In the most recent episode of This American Life, the show includes a discussion of the amendment on the ballot to reconstitute the JQC as a creature of the legislature and with the State Bar of Georgia taken out of the appointment process altogether. If you are undecided on this amendment, the segment is worth your time.

  • The episode begins with some background on how the JQC did its business with Richard Hyde as its chief investigator. He investigated complaints thoroughly. And when he was finished, he approached the subject of his investigation with his findings. As a case in point, the show details how he confronted Judge (and now co-sponsor of the JQC bill) Johnnie Caldwell with an incriminating tape to secure his swift resignation.
  • Then the show discusses the timeline for the bill (HR1113). The resolution seemed destined to fail at first. But late in the session, the speaker made it clear that either it would pass or no other legislation would.
  • Finally, a deal was cut for a democratic representative to cross party lines and vote for it. In exchange, the house voted to create a city (!) as a favor to the representative.
  • Part of the background was a long-standing grudge held by the speaker toward the State Bar of Georgia.

The story does give the other side. In particular, it discusses how the JQC treated two judges under investigation perhaps unfairly. But finally the story poses the question of whether such a radical overhaul was necessary to fix some of the procedural problems with the JQC.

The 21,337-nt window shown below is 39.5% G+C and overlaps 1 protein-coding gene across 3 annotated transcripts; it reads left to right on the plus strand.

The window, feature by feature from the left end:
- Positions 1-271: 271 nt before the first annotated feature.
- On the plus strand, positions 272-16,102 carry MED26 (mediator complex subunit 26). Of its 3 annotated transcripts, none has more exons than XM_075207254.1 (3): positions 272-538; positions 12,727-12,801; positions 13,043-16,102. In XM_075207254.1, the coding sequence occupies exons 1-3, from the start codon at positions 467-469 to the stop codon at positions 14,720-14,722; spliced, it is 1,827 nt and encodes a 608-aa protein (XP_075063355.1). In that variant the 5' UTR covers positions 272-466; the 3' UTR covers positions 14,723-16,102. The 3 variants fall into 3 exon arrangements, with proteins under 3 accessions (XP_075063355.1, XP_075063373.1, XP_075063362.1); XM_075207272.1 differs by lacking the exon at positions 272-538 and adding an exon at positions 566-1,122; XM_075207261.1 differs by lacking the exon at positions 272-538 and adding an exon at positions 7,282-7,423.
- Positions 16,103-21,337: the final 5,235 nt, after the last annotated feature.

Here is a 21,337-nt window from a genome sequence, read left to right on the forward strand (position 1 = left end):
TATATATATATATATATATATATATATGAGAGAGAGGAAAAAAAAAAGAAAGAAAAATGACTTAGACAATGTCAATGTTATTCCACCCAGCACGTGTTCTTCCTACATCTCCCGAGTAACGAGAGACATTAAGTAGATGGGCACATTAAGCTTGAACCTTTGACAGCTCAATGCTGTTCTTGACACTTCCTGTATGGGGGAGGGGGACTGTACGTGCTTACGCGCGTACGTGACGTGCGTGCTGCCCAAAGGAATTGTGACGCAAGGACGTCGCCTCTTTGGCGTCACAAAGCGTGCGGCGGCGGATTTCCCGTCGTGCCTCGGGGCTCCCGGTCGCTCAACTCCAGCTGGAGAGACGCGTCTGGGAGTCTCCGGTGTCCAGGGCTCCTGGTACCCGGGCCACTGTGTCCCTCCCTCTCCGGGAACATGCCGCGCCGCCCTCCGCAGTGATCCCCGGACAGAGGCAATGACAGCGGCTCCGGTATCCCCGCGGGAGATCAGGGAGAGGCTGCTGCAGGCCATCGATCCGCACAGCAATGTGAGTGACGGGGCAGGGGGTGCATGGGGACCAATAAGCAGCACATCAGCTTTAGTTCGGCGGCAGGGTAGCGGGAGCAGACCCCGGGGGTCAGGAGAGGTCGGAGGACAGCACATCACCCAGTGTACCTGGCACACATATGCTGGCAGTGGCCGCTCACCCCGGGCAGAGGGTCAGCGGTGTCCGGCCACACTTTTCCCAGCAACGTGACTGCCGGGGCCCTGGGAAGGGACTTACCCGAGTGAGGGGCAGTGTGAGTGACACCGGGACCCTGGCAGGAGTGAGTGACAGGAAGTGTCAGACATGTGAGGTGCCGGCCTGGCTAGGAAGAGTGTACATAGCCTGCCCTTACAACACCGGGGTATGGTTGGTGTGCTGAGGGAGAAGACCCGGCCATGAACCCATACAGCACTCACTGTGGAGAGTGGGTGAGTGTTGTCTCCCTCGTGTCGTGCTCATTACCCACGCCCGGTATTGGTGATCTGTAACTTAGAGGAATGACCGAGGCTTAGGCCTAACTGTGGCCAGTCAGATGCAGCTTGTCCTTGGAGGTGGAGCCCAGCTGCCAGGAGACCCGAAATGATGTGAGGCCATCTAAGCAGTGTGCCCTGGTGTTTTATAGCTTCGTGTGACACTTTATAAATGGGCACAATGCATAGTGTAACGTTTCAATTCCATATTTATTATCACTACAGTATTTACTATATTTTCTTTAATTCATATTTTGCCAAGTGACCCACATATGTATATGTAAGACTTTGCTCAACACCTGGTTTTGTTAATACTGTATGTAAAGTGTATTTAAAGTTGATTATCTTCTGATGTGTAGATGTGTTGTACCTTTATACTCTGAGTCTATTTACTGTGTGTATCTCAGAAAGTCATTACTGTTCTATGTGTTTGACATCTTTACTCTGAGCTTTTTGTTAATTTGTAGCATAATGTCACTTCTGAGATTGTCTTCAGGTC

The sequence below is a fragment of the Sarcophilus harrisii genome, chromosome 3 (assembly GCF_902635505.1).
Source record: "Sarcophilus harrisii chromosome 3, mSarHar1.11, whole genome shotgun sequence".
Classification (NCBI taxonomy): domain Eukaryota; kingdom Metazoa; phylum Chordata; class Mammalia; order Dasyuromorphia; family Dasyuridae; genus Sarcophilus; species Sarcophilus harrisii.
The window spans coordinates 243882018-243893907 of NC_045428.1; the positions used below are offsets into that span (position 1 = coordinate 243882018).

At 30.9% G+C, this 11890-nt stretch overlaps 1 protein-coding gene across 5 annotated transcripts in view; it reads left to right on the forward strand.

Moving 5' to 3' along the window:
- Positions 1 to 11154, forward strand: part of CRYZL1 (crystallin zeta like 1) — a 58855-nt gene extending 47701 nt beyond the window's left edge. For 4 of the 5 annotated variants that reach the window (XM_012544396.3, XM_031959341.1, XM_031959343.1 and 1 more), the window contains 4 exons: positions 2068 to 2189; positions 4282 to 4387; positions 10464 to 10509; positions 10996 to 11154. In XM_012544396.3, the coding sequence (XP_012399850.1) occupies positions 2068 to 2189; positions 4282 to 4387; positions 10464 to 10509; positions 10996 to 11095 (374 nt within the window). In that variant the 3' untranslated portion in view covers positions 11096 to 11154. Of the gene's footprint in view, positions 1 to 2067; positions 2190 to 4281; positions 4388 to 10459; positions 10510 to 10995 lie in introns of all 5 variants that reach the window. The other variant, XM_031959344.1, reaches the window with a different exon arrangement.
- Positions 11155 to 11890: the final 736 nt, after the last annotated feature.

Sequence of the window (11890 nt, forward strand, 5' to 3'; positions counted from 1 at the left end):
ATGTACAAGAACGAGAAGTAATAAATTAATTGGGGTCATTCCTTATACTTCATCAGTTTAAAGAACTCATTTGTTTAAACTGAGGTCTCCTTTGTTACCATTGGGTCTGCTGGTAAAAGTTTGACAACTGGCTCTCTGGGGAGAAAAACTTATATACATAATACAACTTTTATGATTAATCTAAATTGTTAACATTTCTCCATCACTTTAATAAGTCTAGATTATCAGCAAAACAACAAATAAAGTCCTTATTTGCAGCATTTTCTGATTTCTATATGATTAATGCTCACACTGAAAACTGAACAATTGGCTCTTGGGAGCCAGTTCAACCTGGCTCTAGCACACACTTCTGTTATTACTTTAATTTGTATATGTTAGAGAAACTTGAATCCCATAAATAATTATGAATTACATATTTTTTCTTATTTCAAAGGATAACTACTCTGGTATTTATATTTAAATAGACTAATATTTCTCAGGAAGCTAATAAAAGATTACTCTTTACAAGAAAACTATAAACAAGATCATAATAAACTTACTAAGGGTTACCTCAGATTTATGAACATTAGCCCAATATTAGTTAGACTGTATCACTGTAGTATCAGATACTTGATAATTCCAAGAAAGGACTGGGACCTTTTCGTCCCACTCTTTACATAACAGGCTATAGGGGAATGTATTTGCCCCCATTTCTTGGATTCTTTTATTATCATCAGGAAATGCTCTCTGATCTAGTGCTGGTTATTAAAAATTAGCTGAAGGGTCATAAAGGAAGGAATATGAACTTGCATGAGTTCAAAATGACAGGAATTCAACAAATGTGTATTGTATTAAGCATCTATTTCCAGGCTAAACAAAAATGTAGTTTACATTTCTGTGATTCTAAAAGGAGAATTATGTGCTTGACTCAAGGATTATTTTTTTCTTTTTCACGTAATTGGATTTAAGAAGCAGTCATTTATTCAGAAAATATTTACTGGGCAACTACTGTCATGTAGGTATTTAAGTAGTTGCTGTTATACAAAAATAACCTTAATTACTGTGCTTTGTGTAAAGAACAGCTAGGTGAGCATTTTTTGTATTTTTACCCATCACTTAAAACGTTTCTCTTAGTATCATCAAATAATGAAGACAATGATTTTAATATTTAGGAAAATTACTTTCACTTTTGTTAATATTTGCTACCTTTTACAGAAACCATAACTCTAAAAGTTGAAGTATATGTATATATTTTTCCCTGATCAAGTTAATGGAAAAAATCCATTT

The show ends with the reporter noting that this bill and the way it came about is not democracy at its finest but is likely how democracy works. Therein lies the problem. Voters are not likely to have a clue what the JQC is or what this amendment provides. So, passage is likely. I’ve told everybody I know. And when I tell the background, I see the lightbulb turn on.

But my microphone is only so loud. And the State Bar of Georgia is to this bill as Paul Ryan is to Donald Trump. The State Bar has compromised its integrity on this one, opting not to take stand on a bill that is clearly bad for judicial ethics and which removes its say on who the commissioners are.

If there is any hope in defeating this amendment, it will come with just telling the story to as many people as possible before they vote. I suppose that the people get the government we deserve.